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A bond resolution to help repair and rebuild area schools was approved Tuesday night by the school board.
During its regularly scheduled meeting, the board voted 5-0 to approve a mail-out ballot to be sent out to Los Alamos County residents in January 2009 that asks taxpayers to help bear the weight of a $40 million infrastructure-rebuilding project dubbed the “20-Year Facilities Renewal Plan” that is designed to ensure the longevity of current LAPS schools.
“This is a one-time tax increase,” said Kevin Powers of RBC Capital Markets, a company contracted by LAPS to help draft the resolution. “Then we can support this program on in to the future, and with some good fortune and growth the tax base will exceed the projected growth and we will be able to increase the amount of money that can be generated for bond sales in the future.”
The general obligation bond that currently supports schools in Los Alamos is set at a rate of $3.262 per $1,000 assessed evaluation. Neighboring Pojoaque has its bond set at $9.743, Santa Fe at $3.437, Española at $5.159, and Bernalillo at $9.475.
The proposed bond resolution in Los Alamos would raise the general obligation bond by $5.50, bringing it to $8.686, according to the report released by RBC.
In addition, residents are paying $3.246 per thousand to fund building maintenance and repair. Approval of the bond would bring the total property tax rate here to $11.932 per thousand.
This means that, potentially, the tax rate impact for homeowners on the proposed bond whose homes are valued at $100,000 would be $154.67 extra per year, those with $200,000 homes would be paying an additional $309.34 annually, homeowners with homes valued at $300,000 would pay $464, and $400,000 homeowners would pay around $618 extra per year.
The mail-out ballot, as approved, will read:
“Shall Los Alamos Public Schools issue $40,000,000 of general obligation bonds to erect, remodel, make additions to and furnish school buildings, improve school grounds, and to provide matching funds for capital outlay projects funded pursuant to the Public School Capital Outlay Act?”
Residents then would have a choice to vote for, or against the measure and return the ballot within three weeks.
Despite the possible tax increase, the work needed to be done at area schools is critical, said board president Steve Girrens at a Los Alamos Chamber of Commerce meeting last week.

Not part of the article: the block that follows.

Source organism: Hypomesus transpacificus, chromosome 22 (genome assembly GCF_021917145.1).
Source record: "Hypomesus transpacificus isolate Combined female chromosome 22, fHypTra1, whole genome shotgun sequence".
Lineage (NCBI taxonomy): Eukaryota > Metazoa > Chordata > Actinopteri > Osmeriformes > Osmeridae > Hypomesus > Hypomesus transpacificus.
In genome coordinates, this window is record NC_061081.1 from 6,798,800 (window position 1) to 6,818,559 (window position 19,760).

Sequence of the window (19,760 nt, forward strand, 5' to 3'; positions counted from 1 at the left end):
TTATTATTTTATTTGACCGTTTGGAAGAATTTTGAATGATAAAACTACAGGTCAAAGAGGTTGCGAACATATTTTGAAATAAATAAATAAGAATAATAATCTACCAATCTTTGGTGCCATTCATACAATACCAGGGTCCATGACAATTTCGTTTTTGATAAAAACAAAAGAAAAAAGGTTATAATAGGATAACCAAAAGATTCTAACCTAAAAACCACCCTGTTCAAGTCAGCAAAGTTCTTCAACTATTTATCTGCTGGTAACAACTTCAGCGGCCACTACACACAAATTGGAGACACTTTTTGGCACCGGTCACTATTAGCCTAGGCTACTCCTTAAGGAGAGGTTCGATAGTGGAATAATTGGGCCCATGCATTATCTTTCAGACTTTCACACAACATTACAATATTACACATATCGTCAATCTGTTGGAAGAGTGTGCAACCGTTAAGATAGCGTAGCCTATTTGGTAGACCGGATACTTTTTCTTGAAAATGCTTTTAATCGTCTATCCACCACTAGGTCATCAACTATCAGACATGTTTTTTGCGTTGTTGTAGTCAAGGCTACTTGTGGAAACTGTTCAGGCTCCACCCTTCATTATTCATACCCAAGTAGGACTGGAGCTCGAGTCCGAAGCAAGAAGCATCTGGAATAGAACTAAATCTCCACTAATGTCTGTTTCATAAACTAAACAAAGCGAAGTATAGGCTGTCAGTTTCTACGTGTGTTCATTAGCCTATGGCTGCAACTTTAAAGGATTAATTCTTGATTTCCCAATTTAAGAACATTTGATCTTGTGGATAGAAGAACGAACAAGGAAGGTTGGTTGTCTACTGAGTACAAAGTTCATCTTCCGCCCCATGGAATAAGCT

“It’s time now that we really have to do something a lot more significant to keep our schools’ infrastructures viable to support our education,” Girrens said. “The schools are the crown jewel of our future.”
In some places, like Aspen Elementary, site inspectors were able to put their finger through some of the walls, Girrens added. At Los Alamos High School, the base under the stairway and throughout other parts of the building is extremely worn out, peeling, and in danger of permanently going into disrepair.
He said if area residents were to take a tour of the school facilities themselves, they would see the imminent work that needs to be done.
In other business, the board unanimously approved a three-year, $2,809,800 technology plan to upgrade infrastructure, purchase new hardware and software, and maintain current equipment.
Dean Obermeyer, LAPS technology coordinator, said the goal of the plan was to get Los Alamos schools up to speed with the other school districts in the state, and provide every student with the opportunity to have access to the educational resources that modern education demands.
"We have a plan that is attainable, reasonable, and something that can be used to guide what we do with the technology within our schools," Obermeyer said.
LAPS board member Alison Beckman expressed concern about over-spending on the technology plan, citing there may be cheaper alternatives like using open-source software and inexpensive laptops that could save the program money.
Currently, the schools primarily use the Macintosh platform for the majority of their computer needs, Obermeyer said. Beckman suggested that switching to the PC platform may be a cheaper solution, but Obermeyer countered that in the long run the costs would be about the same.
A special presentation was also held for science fair winners Caroline Wurden, and Alex Kendrick, students at LAHS.
Wurden gave board members a brief overview of her project, which dealt with recreating ball lightning in her garage. She won first place and best of show in the physics division at regional and state competitions, and first in physics at the international level.
She received $8,000 in cash, a new computer, and an asteroid named for her from MIT.
Kendrick received first place in engineering regionals, and second in state for his efforts in creating an “underground radio.” His radio, which operates in Morse code, is designed to improve the rescue time of lost cavers or trapped miners, and pinpoint their specific location.
He plans to continue his project next year, and digitize his radio to send electronic messages.